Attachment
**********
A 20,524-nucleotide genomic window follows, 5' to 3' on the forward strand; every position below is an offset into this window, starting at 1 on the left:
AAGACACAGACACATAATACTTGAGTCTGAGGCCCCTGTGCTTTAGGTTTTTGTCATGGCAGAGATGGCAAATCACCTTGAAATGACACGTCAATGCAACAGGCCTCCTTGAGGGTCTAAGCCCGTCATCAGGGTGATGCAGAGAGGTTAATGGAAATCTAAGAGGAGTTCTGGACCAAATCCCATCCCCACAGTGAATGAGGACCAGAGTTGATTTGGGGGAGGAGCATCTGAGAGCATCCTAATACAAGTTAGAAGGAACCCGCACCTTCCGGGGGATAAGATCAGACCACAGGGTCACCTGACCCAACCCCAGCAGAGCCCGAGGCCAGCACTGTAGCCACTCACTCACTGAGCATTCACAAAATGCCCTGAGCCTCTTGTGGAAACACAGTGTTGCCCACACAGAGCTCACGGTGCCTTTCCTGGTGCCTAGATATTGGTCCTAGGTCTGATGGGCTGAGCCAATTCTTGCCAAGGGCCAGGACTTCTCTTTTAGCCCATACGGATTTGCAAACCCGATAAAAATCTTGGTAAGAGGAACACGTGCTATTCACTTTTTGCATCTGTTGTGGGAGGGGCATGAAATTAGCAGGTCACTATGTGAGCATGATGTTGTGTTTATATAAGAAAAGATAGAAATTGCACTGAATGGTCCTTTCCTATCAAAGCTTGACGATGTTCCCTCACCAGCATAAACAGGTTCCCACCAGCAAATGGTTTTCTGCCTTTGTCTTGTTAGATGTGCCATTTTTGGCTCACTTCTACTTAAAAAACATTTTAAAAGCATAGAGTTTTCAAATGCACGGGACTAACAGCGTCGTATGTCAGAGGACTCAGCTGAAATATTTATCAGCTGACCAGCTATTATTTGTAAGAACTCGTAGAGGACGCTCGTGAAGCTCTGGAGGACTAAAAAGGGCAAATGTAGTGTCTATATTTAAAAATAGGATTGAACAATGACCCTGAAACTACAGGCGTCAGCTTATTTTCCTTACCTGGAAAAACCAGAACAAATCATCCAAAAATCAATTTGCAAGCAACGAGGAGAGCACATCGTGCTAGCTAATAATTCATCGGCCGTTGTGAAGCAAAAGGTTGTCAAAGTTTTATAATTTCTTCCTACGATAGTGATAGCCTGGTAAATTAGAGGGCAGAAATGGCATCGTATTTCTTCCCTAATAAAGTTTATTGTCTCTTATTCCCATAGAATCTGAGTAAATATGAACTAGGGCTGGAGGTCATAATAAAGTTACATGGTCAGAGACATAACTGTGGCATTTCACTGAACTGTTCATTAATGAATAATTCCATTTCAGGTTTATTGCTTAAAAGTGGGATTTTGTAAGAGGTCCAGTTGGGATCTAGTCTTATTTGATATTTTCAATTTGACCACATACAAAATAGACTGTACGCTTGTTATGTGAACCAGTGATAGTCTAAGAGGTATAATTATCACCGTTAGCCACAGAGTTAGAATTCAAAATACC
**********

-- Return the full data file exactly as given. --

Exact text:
A 20,524-nucleotide genomic window follows, 5' to 3' on the forward strand; every position below is an offset into this window, starting at 1 on the left:
AAGACACAGACACATAATACTTGAGTCTGAGGCCCCTGTGCTTTAGGTTTTTGTCATGGCAGAGATGGCAAATCACCTTGAAATGACACGTCAATGCAACAGGCCTCCTTGAGGGTCTAAGCCCGTCATCAGGGTGATGCAGAGAGGTTAATGGAAATCTAAGAGGAGTTCTGGACCAAATCCCATCCCCACAGTGAATGAGGACCAGAGTTGATTTGGGGGAGGAGCATCTGAGAGCATCCTAATACAAGTTAGAAGGAACCCGCACCTTCCGGGGGATAAGATCAGACCACAGGGTCACCTGACCCAACCCCAGCAGAGCCCGAGGCCAGCACTGTAGCCACTCACTCACTGAGCATTCACAAAATGCCCTGAGCCTCTTGTGGAAACACAGTGTTGCCCACACAGAGCTCACGGTGCCTTTCCTGGTGCCTAGATATTGGTCCTAGGTCTGATGGGCTGAGCCAATTCTTGCCAAGGGCCAGGACTTCTCTTTTAGCCCATACGGATTTGCAAACCCGATAAAAATCTTGGTAAGAGGAACACGTGCTATTCACTTTTTGCATCTGTTGTGGGAGGGGCATGAAATTAGCAGGTCACTATGTGAGCATGATGTTGTGTTTATATAAGAAAAGATAGAAATTGCACTGAATGGTCCTTTCCTATCAAAGCTTGACGATGTTCCCTCACCAGCATAAACAGGTTCCCACCAGCAAATGGTTTTCTGCCTTTGTCTTGTTAGATGTGCCATTTTTGGCTCACTTCTACTTAAAAAACATTTTAAAAGCATAGAGTTTTCAAATGCACGGGACTAACAGCGTCGTATGTCAGAGGACTCAGCTGAAATATTTATCAGCTGACCAGCTATTATTTGTAAGAACTCGTAGAGGACGCTCGTGAAGCTCTGGAGGACTAAAAAGGGCAAATGTAGTGTCTATATTTAAAAATAGGATTGAACAATGACCCTGAAACTACAGGCGTCAGCTTATTTTCCTTACCTGGAAAAACCAGAACAAATCATCCAAAAATCAATTTGCAAGCAACGAGGAGAGCACATCGTGCTAGCTAATAATTCATCGGCCGTTGTGAAGCAAAAGGTTGTCAAAGTTTTATAATTTCTTCCTACGATAGTGATAGCCTGGTAAATTAGAGGGCAGAAATGGCATCGTATTTCTTCCCTAATAAAGTTTATTGTCTCTTATTCCCATAGAATCTGAGTAAATATGAACTAGGGCTGGAGGTCATAATAAAGTTACATGGTCAGAGACATAACTGTGGCATTTCACTGAACTGTTCATTAATGAATAATTCCATTTCAGGTTTATTGCTTAAAAGTGGGATTTTGTAAGAGGTCCAGTTGGGATCTAGTCTTATTTGATATTTTCAATTTGACCACATACAAAATAGACTGTACGCTTGTTATGTGAACCAGTGATAGTCTAAGAGGTATAATTATCACCGTTAGCCACAGAGTTAGAATTCAAAATACC